VIDEO: Lava flows! Explosions! Rockfalls at Hawaii’s Kilauea volcano!
Hawaii’s Kilauea volcano hasn’t been making the kind of worldwide headlines it did in the spring and summer of 2008— when underground lava and ocean water regularly met with explosive force on the Puna coastline, and high sulfur dioxide levels forced the closure of Hawaii Volcanoes National Park twice in one month.
But that doesn’t mean the still very active Big Island of Hawaii volcano hasn’t been up to anything worth noting.
Though less reported on—likely for being somewhat less than explosive—activity at Kilauea summit’s Halemaumau crater vent continues. The steam and ash plume rising from the vent since March 2008, though less consistently voluminous, still emanates from an expanding crack in the crater floor. And the evening glow made by lava deep within the vent— though significantly less luminous after a July wall collapse—has sporadically returned, too.
On the Puna coastline, molten lava continues to create new land as it enters the ocean—with less explosive drama—through an underground delta of tubes.
Perhaps intent on proving that even a somewhat cooled down Kilauea is still, well, pretty cool, geologists at summit Hawaii Volcano Observatory have recently taken to sharing more video of the day-to-day goings on at the volcano—photographed with heavily-reinforced United States Geological Survey field cameras like the one in the photo above.
On this and the next few pages, you’ll find five of our favorite recent videos from the HVO crew (just click on the frames, to view the videos):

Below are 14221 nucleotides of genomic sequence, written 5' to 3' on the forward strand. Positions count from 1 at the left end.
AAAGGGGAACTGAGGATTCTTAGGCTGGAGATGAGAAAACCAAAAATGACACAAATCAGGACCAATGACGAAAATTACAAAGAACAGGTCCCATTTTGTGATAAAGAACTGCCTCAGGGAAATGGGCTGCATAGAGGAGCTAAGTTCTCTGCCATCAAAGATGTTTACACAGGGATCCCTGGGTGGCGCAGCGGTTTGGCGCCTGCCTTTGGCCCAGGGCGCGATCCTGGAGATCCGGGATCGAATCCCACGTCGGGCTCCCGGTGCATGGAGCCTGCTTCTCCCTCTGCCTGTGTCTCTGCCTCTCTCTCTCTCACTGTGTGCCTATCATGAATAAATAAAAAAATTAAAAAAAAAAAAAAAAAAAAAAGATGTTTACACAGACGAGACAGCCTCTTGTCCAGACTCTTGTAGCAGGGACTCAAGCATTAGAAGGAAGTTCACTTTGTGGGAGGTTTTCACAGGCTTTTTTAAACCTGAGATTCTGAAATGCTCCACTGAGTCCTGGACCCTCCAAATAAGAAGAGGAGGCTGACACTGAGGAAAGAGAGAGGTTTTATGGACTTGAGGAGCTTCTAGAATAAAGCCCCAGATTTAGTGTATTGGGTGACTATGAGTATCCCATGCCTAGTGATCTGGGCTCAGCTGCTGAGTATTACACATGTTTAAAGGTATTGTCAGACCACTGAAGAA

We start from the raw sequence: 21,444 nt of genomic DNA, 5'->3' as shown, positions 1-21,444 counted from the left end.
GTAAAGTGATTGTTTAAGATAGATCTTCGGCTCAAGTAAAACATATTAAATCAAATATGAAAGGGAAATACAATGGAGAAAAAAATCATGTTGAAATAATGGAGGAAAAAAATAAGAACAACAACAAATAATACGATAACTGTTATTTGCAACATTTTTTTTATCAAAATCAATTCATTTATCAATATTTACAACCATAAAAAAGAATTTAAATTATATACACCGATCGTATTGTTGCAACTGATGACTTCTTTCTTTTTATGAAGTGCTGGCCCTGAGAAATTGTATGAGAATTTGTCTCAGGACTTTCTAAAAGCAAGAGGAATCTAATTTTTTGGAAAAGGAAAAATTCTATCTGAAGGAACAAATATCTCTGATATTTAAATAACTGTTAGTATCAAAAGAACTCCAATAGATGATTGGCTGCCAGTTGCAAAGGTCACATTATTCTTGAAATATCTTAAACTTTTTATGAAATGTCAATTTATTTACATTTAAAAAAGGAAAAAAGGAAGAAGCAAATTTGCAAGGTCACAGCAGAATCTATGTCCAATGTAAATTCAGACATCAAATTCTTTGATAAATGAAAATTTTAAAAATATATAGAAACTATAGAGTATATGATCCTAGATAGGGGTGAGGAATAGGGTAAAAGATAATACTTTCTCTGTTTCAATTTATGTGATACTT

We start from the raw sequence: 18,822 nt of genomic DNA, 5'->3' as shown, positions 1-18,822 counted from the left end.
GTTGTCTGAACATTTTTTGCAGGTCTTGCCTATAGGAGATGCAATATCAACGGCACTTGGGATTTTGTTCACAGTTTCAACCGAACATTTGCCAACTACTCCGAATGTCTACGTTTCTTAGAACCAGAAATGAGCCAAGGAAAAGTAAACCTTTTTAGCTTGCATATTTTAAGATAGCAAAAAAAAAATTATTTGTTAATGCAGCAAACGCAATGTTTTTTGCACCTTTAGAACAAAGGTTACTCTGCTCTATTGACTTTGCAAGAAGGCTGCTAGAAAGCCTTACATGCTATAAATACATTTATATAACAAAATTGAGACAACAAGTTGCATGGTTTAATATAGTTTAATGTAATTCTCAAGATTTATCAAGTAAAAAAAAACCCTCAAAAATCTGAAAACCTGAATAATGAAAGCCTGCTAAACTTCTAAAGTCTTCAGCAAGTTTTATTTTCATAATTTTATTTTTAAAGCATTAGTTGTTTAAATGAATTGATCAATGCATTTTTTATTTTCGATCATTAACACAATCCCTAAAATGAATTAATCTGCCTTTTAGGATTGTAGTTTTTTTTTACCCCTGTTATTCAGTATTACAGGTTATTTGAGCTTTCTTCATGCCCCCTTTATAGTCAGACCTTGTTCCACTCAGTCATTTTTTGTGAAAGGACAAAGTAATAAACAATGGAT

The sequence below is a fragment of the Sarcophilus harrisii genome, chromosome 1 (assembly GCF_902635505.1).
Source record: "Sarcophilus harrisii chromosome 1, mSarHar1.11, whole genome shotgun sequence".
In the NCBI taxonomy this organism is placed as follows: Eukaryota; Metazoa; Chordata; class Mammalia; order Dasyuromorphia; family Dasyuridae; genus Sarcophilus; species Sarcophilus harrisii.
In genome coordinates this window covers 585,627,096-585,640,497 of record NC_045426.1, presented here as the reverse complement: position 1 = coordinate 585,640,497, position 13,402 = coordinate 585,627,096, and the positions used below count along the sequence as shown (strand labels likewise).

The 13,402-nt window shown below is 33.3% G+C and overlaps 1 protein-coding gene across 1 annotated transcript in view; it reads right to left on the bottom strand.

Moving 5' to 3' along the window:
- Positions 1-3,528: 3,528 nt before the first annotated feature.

Oct. 1, 2009
A finger of pahoehoe (smooth) lava flows into an old skylight at the top of the Royal Gardens subdivision. The subdivision overlooking the Puna coastline is now almost completely inundated by a quarter-century of lava flows from Kilauea volcano’s Puu Oo vent. (Click on frame above to view the video.)
A low-light camera on the Halemaumau overlook rim captures an overnight session of lava draining and filling the vent’s cavity. Each cycle of draining and filling takes about two hours. The film’s 26 seconds comprise an entire evening at the vent. (Click on frame above to view the video.)
Sept. 30, 2009
Two separate rockfalls crash into a lava pond in the Halemaumau vent cavity, briefly interrupting its incandescence. Rockfalls in the vent are common, resulting from the collapse of the vent’s unstable walls. (Click on frame above to view the video.)
Sept. 17, 2009
This early morning explosion in the Halemaumau vent cavity ejected hot particles about a hundred yards above the rim of the vent onto the crater floor, and even onto the Halema`uma`u Overlook. The video—shown at double speed—was shot from the Hawaii Volcano Observatory’s observation tower, on the Kilauea caldera rim. Halemaumau crater is located within the caldera. (Click on frame above to view the video.)
Sept. 3, 2009
A skylight hole in older surface lava shows a fast-moving underground lava flow on its way to the Puna coastline. The lava stream is about two yards below the skylight. (Click on frame above to view the video.)
For more video, visit the Hawaii Volcano Observatory Web site at http://hvo.wr.usgs.gov.